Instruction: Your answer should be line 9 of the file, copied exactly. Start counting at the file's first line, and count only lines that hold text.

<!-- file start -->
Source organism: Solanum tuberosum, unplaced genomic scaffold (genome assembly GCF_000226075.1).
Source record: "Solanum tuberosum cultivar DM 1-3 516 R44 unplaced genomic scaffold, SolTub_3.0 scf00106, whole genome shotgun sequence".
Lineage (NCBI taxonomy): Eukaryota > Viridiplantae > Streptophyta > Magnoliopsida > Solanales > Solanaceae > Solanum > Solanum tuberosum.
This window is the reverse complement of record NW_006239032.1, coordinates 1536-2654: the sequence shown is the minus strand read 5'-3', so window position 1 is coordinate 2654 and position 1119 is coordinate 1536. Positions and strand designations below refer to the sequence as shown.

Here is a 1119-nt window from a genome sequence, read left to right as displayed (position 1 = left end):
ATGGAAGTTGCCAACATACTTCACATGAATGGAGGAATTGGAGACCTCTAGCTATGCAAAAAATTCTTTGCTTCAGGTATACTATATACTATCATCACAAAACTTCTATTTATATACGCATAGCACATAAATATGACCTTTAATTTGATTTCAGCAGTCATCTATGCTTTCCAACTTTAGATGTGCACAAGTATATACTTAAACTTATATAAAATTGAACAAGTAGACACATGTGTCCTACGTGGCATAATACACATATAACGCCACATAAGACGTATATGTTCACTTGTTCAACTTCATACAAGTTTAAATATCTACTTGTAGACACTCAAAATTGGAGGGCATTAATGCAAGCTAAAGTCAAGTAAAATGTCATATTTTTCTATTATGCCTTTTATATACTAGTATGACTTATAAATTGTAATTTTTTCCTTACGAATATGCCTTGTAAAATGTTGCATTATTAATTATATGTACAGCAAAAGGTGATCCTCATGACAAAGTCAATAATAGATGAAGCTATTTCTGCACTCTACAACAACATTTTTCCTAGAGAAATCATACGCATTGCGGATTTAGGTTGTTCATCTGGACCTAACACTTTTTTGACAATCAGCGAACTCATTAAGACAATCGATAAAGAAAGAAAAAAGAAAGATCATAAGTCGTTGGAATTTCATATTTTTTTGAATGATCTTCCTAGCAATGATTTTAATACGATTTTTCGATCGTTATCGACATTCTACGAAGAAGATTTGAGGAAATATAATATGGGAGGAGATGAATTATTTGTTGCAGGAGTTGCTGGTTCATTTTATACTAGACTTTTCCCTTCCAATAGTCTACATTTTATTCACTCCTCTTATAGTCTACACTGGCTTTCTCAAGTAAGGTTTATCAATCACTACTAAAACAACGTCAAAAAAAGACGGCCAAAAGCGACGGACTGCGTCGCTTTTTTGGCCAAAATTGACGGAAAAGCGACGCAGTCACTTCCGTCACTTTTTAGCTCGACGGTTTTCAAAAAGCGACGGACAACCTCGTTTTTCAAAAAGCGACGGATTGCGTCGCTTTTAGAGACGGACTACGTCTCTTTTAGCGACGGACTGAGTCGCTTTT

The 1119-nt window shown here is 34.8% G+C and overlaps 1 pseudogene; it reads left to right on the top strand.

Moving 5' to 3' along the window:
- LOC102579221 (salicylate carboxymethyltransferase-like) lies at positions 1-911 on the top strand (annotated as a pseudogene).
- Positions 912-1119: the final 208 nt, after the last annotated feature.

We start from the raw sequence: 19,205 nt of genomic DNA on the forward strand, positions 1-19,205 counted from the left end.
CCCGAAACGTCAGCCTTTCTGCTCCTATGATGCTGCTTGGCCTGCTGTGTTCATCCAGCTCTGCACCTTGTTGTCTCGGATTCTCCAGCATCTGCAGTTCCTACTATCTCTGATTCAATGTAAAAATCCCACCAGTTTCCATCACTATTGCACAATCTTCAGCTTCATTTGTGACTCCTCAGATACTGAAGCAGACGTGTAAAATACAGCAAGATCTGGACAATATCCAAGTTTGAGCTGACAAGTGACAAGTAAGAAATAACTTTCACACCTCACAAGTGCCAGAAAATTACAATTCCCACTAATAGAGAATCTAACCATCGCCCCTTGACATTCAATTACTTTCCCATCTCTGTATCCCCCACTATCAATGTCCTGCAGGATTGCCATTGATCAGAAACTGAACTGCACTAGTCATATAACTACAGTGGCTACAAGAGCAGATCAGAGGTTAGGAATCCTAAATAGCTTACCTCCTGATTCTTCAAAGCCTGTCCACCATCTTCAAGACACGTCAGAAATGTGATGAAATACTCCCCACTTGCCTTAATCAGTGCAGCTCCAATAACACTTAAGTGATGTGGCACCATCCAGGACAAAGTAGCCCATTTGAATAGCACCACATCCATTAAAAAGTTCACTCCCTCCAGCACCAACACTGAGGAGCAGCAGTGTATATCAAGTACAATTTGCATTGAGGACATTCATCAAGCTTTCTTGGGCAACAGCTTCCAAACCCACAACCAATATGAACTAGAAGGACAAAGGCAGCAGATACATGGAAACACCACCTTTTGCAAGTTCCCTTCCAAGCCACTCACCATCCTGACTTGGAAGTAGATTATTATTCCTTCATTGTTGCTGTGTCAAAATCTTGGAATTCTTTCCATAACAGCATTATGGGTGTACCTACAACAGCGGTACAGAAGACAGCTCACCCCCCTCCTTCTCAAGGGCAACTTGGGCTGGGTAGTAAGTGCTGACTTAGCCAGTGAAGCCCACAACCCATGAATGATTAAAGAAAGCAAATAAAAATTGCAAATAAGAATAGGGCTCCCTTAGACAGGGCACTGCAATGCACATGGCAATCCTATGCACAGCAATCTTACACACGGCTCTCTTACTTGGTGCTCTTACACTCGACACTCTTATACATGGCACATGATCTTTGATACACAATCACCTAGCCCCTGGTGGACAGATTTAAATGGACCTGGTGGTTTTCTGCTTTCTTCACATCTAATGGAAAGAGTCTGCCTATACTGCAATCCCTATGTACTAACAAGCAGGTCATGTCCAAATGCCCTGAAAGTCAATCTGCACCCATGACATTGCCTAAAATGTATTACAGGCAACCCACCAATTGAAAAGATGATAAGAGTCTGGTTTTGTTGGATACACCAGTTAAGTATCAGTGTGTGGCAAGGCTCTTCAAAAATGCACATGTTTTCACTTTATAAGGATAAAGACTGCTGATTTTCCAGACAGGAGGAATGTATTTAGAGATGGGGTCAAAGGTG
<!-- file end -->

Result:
- LOC102579221 (salicylate carboxymethyltransferase-like) lies at positions 1-911 on the top strand (annotated as a pseudogene).